Washington: Ever since the US started conducting military operations against the Islamic State in Iraq and Syria since mid of June, Pentagon has spent a whopping amount of $1.1 billion, revealed the US Central Command.
The data of expenditure on anti-IS operations in Iraq and Syria has been released at a time when the extremists are said to be close to take the Syria-Turkey border town of Kobane, where despite the costly US strikes, the IS fighters have managed to wreak havoc. Thousands had to flee Kobane yesterday fearing the IS onslaught.
The United States started launching air strikes in Iraq on August 8 and in Syria on September 22.
The US strikes were conducted as part of President Barack Obama's comprehensive strategy to degrade and destroy ISIL. The destruction and degradation of ISIL targets in Syria and Iraq further limits the terrorist group's ability to lead, control, project power and conduct operations, according to Department of Defense.
Almost 50 percent of the cost incurred was by US Navy air strikes and Tomahawk cruise missiles that were used to pound on ISIS targets in Syria.
According to the US Central Command, over $62 million alone was spent by US Navy while conducting strikes against the IS. The US Navy is reported to have dropped approximately 185 munitions while the Air Force have launched nearly 1000 munitions.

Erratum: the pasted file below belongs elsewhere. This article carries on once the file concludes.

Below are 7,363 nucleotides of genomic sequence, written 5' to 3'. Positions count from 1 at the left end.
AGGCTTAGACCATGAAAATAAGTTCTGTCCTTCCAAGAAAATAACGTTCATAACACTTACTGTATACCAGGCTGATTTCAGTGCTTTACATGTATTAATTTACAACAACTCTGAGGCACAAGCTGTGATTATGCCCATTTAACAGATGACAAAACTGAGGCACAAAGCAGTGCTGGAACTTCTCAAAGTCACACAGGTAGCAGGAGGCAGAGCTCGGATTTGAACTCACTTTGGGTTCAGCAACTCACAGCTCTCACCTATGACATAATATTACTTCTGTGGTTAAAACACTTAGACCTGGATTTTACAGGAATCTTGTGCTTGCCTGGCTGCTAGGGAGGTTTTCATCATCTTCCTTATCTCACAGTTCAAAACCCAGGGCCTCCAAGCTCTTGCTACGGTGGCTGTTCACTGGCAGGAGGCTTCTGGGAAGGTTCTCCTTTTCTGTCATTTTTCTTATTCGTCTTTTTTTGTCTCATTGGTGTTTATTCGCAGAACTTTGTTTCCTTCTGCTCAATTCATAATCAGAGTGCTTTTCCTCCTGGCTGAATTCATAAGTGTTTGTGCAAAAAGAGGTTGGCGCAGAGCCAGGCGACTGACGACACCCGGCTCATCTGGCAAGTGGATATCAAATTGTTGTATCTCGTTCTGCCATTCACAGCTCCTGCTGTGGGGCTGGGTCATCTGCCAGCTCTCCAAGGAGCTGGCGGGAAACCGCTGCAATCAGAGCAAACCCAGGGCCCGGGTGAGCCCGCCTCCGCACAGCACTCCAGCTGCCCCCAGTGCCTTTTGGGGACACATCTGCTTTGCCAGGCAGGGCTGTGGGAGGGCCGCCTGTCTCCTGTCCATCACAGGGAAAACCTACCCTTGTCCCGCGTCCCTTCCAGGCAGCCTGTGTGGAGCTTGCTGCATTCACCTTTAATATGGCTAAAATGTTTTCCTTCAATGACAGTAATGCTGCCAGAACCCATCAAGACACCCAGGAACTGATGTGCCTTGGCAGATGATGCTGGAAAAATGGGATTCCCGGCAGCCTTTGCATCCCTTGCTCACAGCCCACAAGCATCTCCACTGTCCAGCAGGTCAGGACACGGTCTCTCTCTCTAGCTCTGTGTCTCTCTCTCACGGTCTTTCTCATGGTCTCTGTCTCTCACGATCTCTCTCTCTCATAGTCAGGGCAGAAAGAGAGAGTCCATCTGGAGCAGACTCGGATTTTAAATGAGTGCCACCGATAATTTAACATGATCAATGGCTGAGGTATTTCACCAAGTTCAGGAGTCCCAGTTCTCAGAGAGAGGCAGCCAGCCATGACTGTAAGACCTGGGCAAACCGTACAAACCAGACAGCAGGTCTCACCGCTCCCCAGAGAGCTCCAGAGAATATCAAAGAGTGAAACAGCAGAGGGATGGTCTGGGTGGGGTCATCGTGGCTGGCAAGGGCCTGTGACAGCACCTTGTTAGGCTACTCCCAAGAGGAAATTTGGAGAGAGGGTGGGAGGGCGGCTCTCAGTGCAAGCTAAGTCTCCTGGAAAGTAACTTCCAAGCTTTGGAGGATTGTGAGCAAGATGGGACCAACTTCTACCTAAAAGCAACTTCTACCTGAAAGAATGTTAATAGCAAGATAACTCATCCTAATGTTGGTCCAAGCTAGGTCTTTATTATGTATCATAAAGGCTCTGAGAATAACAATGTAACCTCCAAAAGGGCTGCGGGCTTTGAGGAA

The bulk of the Navy costs were for the 47 Tomahawk cruise missiles fired by American warships in the Persian Gulf and the Red Sea that targeted the Khorasan Group, an al-Qaida cell, in eight locations west of the city of Aleppo in Syria.
The group was said to be plotting imminent attacks on American and Western interests, and it was one of the key targets two weeks ago when the US first began airstrikes into Syria.
The Pentagon has struggled to come up with specific cost figures for the Iraq and Syria operations. Officials say it has cost an average of $7 million to $10 million daily since June.
The costs of the operations began at a much lower rate in June then escalated as air strikes began in northern Iraq on August 8. In late August, the Pentagon said the cost was an average of $7.5 million daily.
The air strikes were expanded to Syria in September, prompting the latest, higher average estimates.
There are currently more than 1,300 US troops in Iraq, including security personnel, staff at two joint operations centers in Baghdad and Irbil, and advisory teams that are working with Iraqi brigades and headquarters units.
A coalition of about 40 nations is participating in the US-led operations, including several Arab nations that are conducting airstrikes in Syria. Several European nations are participating in the air strikes in Iraq, but not in Syria.
With Agency Inputs